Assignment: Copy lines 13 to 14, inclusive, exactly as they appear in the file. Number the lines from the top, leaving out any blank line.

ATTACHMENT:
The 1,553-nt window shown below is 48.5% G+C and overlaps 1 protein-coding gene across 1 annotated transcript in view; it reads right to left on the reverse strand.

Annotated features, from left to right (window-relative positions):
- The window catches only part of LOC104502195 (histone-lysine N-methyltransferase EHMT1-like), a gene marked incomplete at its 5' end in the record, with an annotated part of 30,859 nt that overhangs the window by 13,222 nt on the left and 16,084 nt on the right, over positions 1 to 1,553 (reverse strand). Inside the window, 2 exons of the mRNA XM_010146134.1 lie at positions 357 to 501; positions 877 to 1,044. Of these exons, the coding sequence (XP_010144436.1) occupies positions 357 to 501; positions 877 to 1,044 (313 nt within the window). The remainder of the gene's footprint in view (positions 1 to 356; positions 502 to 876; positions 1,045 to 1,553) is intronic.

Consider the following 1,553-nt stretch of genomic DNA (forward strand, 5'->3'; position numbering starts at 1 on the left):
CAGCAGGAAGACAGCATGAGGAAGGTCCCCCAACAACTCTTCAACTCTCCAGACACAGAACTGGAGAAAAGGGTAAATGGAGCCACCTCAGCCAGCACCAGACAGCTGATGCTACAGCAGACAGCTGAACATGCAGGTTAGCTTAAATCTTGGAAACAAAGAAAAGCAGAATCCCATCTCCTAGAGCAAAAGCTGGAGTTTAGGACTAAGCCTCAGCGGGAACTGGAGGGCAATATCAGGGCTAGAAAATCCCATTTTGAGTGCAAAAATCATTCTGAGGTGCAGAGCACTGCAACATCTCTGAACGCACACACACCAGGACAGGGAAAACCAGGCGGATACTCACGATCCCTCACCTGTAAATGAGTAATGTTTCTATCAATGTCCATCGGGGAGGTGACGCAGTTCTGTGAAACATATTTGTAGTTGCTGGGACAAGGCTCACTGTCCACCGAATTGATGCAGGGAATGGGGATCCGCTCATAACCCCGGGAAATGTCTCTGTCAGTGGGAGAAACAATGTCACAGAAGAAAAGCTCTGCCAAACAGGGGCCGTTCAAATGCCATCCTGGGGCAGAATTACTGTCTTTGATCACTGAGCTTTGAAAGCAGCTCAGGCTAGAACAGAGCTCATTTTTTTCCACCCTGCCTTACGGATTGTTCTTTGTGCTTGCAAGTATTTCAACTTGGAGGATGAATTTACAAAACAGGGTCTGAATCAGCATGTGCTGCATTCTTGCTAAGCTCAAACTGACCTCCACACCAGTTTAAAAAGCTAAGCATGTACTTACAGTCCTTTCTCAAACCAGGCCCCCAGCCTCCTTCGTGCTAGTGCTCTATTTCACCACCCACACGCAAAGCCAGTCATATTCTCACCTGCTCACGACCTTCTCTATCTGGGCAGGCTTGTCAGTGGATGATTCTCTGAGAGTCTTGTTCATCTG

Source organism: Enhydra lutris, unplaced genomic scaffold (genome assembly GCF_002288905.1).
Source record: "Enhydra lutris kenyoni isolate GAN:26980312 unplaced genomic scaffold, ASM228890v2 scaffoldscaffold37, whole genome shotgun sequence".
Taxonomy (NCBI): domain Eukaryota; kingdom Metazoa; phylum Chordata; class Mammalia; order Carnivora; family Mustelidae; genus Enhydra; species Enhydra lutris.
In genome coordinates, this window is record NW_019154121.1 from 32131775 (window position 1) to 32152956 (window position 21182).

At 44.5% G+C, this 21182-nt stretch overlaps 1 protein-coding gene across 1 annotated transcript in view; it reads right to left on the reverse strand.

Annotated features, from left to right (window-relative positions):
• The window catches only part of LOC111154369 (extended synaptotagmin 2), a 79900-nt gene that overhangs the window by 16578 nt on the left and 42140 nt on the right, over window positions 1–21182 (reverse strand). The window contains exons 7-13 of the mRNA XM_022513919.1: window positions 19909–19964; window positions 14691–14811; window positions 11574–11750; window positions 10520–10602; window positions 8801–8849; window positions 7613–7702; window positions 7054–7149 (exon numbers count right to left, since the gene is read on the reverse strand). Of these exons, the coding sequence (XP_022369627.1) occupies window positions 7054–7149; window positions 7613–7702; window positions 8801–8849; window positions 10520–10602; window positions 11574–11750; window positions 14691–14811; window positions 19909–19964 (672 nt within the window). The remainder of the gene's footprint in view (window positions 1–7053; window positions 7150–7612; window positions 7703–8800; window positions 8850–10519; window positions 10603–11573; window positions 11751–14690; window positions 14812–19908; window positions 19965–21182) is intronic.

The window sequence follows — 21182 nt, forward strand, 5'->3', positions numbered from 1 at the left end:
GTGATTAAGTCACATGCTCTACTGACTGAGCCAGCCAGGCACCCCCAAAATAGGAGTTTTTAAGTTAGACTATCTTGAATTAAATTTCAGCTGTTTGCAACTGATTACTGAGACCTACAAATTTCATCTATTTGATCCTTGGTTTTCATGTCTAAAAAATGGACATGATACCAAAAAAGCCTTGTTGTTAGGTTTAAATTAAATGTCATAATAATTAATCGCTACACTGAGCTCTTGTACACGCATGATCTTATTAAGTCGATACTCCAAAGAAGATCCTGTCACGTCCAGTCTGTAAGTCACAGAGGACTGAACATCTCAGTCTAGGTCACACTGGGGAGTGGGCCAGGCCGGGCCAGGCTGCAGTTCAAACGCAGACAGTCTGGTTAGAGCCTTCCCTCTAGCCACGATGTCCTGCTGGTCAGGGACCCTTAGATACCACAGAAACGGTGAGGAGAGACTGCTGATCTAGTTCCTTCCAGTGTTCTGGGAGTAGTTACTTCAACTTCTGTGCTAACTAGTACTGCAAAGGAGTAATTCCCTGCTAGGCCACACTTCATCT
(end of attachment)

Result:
The window sequence follows — 21182 nt, forward strand, 5'->3', positions numbered from 1 at the left end:
GTGATTAAGTCACATGCTCTACTGACTGAGCCAGCCAGGCACCCCCAAAATAGGAGTTTTTAAGTTAGACTATCTTGAATTAAATTTCAGCTGTTTGCAACTGATTACTGAGACCTACAAATTTCATCTATTTGATCCTTGGTTTTCATGTCTAAAAAATGGACATGATACCAAAAAAGCCTTGTTGTTAGGTTTAAATTAAATGTCATAATAATTAATCGCTACACTGAGCTCTTGTACACGCATGATCTTATTAAGTCGATACTCCAAAGAAGATCCTGTCACGTCCAGTCTGTAAGTCACAGAGGACTGAACATCTCAGTCTAGGTCACACTGGGGAGTGGGCCAGGCCGGGCCAGGCTGCAGTTCAAACGCAGACAGTCTGGTTAGAGCCTTCCCTCTAGCCACGATGTCCTGCTGGTCAGGGACCCTTAGATACCACAGAAACGGTGAGGAGAGACTGCTGATCTAGTTCCTTCCAGTGTTCTGGGAGTAGTTACTTCAACTTCTGTGCTAACTAGTACTGCAAAGGAGTAATTCCCTGCTAGGCCACACTTCATCT